Since the program eliminated all recipes that you lack ingredients for, you're guaranteed to be able to cook dinner without going to the grocery store. In fact, sometimes I use the suggestions as a shopping list, knowing that I only need to buy corn starch or Italian dressing to cook dinner, rather than buying a whole new meal.

Cost: Free!

Thursday, September 25, 2008

Recipe: Baked Salmon

Hey guys! Here's the first recipe here at FoE+1, and its actually what I had for dinner tonight!

If you have a Kroger grocery store near you, they will, on occasion, drastically mark down their seafood when the expiration date approaches. I try to check every time I'm there just in case this happens. Since salmon is normally pretty expensive, whenever I find it on sale like this I'll buy at least 2 or 3 fillets. Since they average around 2 lbs. each at $1.99 a pound or so, you can get some real value out of your purchase if you make use of your freezer when you get home.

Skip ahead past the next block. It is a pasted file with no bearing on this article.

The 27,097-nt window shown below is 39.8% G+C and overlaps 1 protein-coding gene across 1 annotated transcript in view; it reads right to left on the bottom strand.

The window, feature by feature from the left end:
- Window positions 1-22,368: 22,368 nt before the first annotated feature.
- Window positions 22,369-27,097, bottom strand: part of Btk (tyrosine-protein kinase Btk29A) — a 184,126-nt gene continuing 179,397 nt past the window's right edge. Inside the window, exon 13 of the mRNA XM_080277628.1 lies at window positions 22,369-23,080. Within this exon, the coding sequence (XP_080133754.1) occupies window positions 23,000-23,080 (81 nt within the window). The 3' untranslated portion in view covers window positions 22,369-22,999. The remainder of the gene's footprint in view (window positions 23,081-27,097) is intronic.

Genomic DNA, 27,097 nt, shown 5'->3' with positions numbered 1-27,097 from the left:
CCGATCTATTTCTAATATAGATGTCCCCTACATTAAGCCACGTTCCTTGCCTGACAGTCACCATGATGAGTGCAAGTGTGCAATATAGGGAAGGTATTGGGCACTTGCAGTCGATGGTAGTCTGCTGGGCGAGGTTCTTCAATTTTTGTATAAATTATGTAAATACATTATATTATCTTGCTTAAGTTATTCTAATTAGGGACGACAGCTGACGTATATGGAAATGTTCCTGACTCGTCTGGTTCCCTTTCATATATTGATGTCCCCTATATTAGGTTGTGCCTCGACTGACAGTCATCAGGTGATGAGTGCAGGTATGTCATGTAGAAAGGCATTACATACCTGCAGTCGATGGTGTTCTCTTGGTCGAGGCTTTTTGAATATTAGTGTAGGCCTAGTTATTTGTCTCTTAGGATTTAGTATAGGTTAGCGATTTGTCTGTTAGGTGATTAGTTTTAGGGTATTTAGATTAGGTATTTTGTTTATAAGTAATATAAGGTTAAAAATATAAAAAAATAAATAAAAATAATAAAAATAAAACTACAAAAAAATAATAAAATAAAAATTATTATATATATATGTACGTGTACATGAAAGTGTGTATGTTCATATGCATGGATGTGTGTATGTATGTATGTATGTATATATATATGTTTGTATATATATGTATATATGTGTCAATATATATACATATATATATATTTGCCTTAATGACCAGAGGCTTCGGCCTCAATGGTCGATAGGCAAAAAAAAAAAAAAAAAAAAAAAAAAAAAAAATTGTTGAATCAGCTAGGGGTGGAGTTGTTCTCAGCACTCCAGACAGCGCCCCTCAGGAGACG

After you get back from the store, cut the fillets in half, wrap each half in aluminum foil, put it in a plastic freezer bag, and then stick it in the freezer until you need it.

Since this recipe calls for two 6 ounce pieces of salmon, all you need to do to make it is defrost one of your fillet halves in the microwave (take the foil off first!) or the fridge, cut it in two and voila, you're most of the way there!

Here's the recipe:

Two 6 ounce pieces of salmon fillet (bought on sale!)
6 tablespoons olive oil
1 tbls lemon juice (from the bottle is fine, but if you've got a lemon laying around, go ahead and use it)
1/2-1 teaspoon salt (omit if you're trying to cut back)
1 teaspoon pepper (fresh ground if you've got it, but from the shaker is fine)
1 teaspoon dried parsley (1 tbls fresh, if you've got it)
1 teaspoon dried basil
1 teaspoon minced garlic (I use pre-minced, but that's 2 cloves if you want to do it yourself)

1. Combine all the ingredients except the salmon in a bowl and stir
2. Place salmon in an oven safe dish (I use Pyrex), then cover with mixture
3. Marinate in the fridge for one hour (less, if you're in a hurry) and flip it over every now and then.
4. Get about 12-18 inches of aluminum foil and fold up the sides, forming a kind of trench. Place the fillets in the center of the foil, pour the marinade over it, and then fold the foil into a packet.